Available with either Kubota OC95 or Yanmar 7.4kW (10hp) engines. These great pumps are self-priming champions. They will prime from depths of 8 metres due to the huge tank that is integrated into the body.
Bush fire fighting from the sea
One of the big problems with firefighting anywhere in national parks or settlements is lack of water.
The irony is that many of these locations are accessible by boat.
Aussie builds a range of pumps that are configured to handle brackish or even sea water.
Called the “Sea Skipper” range, they were initially designed for the Australian Navy for use on patrol boats. The pumps are used for both salvage and firefighting at sea.
The CFA in Victoria has picked up on this and are trialling the big 102mm (4-inch) Sea Skipper.
It can replenish tankers in an emergency from the sea, lake or lagoon, or alternatively, be barge mounted to fight fires from waterways.
“This is a new dimension of firefighting and is going to play a big part in the coming season,” said Hales. The company now produce the Fire Chief, Mr T twin impeller pump and Brigade Boss units in a corrosion resistant configuration.
“The pumps have brass impellers and volutes, are epoxy coated inside and out and come with stainless steel fasteners and zinc anodes. It’s not rocket science”, he said, “but it really works.”
Keeping safe in a brutal fire season
For the last 10 years, Australian Pump has produced an annual “Fire Survival Guide” for home owners, farmers and government departments.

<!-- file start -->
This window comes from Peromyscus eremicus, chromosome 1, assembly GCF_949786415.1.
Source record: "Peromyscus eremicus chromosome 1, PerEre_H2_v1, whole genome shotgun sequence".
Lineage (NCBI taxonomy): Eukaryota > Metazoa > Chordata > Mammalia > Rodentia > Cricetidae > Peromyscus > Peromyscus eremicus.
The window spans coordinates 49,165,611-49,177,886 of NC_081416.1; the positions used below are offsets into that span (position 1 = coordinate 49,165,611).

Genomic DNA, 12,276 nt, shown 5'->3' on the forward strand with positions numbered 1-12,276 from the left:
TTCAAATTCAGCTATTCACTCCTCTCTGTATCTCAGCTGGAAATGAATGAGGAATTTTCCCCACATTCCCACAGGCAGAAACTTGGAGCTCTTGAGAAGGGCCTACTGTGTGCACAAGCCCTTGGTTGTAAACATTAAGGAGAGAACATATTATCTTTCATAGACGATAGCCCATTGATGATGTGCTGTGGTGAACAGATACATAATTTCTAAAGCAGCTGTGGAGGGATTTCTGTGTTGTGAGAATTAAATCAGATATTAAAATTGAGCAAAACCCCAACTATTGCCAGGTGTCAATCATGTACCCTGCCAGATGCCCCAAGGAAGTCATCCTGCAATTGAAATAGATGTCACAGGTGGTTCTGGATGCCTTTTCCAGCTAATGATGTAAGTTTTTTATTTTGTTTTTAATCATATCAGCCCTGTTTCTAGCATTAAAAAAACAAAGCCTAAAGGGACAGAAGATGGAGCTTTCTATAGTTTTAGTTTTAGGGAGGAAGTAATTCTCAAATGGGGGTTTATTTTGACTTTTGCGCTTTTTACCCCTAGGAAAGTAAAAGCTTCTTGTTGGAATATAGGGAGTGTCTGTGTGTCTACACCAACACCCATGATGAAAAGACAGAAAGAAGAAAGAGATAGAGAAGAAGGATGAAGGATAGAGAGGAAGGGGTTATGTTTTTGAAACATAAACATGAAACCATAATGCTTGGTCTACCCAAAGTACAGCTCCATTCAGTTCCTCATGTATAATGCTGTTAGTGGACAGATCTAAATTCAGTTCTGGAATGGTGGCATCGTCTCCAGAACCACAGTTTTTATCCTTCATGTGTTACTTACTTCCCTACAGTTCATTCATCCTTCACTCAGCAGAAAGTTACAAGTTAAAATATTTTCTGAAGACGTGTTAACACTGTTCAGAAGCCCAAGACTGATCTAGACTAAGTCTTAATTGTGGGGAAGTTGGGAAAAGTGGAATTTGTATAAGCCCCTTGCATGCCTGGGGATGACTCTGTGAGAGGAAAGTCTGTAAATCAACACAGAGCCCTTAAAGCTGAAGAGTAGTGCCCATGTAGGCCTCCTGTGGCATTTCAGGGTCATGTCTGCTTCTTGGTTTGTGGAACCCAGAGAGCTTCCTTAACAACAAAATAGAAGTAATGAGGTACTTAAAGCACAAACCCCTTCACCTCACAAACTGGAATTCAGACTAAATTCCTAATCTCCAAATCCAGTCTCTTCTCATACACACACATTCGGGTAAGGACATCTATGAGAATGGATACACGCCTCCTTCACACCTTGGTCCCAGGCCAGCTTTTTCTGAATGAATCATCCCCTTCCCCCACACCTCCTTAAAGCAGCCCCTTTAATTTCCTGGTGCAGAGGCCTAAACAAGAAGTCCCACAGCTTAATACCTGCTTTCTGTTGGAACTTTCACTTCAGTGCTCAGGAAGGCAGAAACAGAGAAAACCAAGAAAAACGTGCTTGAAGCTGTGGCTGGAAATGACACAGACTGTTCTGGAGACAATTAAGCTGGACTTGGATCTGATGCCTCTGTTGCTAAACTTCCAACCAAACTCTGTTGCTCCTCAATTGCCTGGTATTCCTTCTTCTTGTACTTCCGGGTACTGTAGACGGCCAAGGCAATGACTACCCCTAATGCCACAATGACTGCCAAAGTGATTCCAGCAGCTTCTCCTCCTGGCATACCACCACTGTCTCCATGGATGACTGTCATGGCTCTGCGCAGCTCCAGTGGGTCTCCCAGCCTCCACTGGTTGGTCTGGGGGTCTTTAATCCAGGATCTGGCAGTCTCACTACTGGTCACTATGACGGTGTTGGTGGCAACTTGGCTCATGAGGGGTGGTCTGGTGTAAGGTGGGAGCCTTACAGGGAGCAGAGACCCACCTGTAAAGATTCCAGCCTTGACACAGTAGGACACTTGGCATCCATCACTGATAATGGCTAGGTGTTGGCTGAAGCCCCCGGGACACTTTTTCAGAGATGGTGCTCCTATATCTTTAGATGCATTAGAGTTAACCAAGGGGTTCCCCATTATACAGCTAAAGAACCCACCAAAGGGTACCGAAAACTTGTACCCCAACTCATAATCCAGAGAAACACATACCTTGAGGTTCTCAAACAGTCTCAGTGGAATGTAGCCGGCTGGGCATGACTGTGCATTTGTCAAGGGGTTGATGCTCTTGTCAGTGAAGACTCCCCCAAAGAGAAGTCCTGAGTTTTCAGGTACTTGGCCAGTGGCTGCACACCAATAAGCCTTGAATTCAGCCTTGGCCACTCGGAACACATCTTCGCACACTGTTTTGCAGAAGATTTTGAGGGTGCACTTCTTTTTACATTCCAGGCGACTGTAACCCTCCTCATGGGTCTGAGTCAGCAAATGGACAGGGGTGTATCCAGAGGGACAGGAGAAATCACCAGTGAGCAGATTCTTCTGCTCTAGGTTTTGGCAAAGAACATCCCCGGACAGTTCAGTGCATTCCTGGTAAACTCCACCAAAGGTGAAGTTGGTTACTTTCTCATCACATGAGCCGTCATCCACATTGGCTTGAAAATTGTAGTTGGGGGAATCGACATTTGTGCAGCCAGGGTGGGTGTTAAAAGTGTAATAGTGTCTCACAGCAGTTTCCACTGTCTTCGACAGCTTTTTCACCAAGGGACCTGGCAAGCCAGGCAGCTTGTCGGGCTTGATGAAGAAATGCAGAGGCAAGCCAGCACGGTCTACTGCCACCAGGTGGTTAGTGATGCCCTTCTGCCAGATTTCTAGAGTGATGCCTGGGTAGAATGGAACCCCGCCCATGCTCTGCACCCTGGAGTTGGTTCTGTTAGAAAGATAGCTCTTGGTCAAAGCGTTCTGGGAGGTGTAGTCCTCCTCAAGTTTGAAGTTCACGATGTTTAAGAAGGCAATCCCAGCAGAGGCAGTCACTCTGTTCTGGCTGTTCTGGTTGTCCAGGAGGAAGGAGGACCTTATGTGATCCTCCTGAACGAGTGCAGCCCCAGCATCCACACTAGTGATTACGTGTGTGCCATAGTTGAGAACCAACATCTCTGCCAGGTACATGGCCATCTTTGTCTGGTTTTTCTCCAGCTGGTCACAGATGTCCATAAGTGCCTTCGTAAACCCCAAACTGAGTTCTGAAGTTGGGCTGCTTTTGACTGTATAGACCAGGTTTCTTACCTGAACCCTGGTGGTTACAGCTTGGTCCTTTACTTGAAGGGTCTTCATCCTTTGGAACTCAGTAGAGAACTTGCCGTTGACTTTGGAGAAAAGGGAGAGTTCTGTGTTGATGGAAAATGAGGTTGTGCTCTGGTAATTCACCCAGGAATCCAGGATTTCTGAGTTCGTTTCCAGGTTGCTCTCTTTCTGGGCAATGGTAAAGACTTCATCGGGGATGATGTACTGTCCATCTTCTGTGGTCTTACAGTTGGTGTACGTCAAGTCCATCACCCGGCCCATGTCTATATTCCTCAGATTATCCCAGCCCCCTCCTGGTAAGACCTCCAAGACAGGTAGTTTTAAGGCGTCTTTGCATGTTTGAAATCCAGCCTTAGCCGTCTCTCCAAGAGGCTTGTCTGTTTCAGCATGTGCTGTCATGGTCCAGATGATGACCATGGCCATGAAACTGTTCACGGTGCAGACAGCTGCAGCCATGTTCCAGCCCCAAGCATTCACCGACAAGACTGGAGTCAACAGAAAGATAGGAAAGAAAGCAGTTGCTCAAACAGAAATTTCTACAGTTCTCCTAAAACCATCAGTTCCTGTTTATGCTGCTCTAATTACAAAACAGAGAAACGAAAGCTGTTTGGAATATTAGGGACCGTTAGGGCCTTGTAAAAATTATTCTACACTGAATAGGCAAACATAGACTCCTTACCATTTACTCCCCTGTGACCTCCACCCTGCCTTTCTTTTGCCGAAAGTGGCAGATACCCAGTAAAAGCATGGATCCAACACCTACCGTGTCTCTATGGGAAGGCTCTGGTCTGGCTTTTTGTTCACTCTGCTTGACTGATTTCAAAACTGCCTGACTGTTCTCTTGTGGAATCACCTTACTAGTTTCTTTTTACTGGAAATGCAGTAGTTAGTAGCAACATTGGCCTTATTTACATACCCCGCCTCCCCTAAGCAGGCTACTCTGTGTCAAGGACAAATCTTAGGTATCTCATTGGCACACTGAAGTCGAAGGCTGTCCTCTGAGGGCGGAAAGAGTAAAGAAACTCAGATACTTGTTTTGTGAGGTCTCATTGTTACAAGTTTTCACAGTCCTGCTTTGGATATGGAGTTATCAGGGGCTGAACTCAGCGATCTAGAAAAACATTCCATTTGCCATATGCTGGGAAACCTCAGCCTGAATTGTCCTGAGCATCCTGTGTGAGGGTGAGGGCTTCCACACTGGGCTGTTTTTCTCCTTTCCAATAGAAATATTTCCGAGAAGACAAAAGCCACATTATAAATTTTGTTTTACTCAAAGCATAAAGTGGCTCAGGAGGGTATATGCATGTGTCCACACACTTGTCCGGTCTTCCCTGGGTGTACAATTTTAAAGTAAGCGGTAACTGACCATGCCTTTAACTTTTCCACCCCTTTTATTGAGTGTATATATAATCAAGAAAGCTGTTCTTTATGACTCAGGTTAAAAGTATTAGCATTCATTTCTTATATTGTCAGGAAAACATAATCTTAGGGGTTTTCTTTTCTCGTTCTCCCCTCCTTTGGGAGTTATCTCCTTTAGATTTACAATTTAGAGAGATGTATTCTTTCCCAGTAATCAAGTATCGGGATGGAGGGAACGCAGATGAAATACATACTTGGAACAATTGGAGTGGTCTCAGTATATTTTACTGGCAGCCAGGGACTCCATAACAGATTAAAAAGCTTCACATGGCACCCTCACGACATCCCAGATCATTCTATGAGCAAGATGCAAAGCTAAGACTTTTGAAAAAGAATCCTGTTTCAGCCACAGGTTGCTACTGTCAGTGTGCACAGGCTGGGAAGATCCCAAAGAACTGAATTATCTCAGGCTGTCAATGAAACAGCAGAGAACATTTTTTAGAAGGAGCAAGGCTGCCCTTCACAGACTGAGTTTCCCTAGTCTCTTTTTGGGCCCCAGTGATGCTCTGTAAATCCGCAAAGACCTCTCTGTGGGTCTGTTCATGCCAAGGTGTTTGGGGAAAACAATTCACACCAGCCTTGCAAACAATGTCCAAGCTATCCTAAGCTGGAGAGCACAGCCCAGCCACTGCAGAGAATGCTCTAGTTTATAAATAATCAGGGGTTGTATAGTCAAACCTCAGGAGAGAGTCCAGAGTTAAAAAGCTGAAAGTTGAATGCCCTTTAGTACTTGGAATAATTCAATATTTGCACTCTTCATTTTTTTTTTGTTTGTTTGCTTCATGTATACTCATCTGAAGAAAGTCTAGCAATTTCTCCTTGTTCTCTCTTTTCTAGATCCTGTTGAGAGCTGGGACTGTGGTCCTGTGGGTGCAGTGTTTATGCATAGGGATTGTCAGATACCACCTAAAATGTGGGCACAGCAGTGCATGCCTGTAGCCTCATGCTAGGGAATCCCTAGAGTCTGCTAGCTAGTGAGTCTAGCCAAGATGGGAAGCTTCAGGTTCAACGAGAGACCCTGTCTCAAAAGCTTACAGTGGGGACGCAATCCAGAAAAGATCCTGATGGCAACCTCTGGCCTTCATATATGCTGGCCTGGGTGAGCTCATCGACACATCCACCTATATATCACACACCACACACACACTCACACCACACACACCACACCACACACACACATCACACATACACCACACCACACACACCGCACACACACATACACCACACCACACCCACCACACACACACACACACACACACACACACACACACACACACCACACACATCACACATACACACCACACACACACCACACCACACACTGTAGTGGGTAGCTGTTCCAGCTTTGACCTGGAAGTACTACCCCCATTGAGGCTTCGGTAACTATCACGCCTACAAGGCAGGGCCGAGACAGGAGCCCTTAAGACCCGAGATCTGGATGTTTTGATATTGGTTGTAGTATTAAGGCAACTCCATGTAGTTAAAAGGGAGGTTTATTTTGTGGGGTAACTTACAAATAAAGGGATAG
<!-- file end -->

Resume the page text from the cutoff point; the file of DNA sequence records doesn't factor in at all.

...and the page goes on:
Government authorities also hand out these guides to consumers with particular emphasis on home owners in urban or semi urban locations.
“You can imagine the business executive with his dream home on the outskirts of Melbourne or Sydney, bushland setting, equipped with swimming pool or water tank.
Without the right pump, he’s vulnerable if a fire comes running up a gully at the back of the house.
We hear horror stories about people who buy a third world pump at a bargain price in a hurry when they smell smoke.
Their lives, property, pets and assets are in jeopardy if the engine won’t start or the pump won’t prime. Our free Survival Guide helps people to be prepared,” he said.
The Survival Guide is a summation of everything Aussie Pumps’ has learned about firefighting and fire preparedness over the past 20 years.
It is an excellent starting point for anybody preparing their house or property for a tough bushfire season.
For more information and a free copy of Aussie’s Fire Survival Guide, call Australian Pump Industries on tel: 02 8865 3500 or call into an Aussie Pump distributor, see the website www.aussiepumps.com.au